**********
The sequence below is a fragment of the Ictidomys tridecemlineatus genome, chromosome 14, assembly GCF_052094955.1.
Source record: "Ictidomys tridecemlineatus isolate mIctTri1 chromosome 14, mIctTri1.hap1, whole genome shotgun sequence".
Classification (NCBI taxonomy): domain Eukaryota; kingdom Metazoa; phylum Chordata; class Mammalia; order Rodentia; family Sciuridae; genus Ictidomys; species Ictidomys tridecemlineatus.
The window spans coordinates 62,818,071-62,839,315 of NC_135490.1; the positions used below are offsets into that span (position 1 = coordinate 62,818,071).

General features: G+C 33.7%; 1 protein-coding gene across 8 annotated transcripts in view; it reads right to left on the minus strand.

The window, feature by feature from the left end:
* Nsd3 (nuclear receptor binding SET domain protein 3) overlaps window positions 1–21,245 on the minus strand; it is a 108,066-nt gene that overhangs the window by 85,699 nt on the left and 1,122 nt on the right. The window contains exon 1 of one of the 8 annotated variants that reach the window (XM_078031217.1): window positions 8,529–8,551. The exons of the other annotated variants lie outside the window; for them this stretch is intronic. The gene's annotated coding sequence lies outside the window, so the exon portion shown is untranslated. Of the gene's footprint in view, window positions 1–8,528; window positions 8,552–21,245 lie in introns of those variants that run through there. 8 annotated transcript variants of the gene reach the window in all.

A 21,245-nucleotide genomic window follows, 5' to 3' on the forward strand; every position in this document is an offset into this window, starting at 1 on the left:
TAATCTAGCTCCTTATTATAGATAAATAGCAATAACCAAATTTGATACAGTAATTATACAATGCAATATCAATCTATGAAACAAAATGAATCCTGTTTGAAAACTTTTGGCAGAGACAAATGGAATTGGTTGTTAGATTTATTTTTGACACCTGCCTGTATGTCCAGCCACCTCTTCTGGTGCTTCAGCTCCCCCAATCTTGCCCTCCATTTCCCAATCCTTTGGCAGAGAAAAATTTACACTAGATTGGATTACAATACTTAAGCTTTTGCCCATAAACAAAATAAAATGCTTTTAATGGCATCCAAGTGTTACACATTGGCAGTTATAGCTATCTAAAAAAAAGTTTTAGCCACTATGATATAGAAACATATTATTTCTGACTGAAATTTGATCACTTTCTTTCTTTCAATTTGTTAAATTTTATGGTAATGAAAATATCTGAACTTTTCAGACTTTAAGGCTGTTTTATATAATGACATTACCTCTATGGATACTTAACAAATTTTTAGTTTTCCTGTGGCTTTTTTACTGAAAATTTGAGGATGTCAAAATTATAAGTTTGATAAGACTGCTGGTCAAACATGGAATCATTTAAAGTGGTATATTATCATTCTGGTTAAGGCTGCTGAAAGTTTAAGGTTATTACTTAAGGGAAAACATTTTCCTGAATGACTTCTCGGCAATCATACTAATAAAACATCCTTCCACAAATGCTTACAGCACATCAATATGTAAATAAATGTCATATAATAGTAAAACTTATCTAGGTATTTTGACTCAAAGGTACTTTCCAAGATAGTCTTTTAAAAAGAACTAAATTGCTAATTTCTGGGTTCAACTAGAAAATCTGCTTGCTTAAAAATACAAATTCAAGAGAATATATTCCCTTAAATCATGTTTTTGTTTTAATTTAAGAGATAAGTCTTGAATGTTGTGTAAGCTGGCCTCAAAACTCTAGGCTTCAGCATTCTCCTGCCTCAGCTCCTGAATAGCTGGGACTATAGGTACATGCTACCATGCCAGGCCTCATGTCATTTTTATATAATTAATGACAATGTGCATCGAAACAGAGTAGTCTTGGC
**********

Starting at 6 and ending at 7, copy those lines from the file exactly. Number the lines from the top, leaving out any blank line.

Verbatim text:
The window, feature by feature from the left end:
* Nsd3 (nuclear receptor binding SET domain protein 3) overlaps window positions 1–21,245 on the minus strand; it is a 108,066-nt gene that overhangs the window by 85,699 nt on the left and 1,122 nt on the right. The window contains exon 1 of one of the 8 annotated variants that reach the window (XM_078031217.1): window positions 8,529–8,551. The exons of the other annotated variants lie outside the window; for them this stretch is intronic. The gene's annotated coding sequence lies outside the window, so the exon portion shown is untranslated. Of the gene's footprint in view, window positions 1–8,528; window positions 8,552–21,245 lie in introns of those variants that run through there. 8 annotated transcript variants of the gene reach the window in all.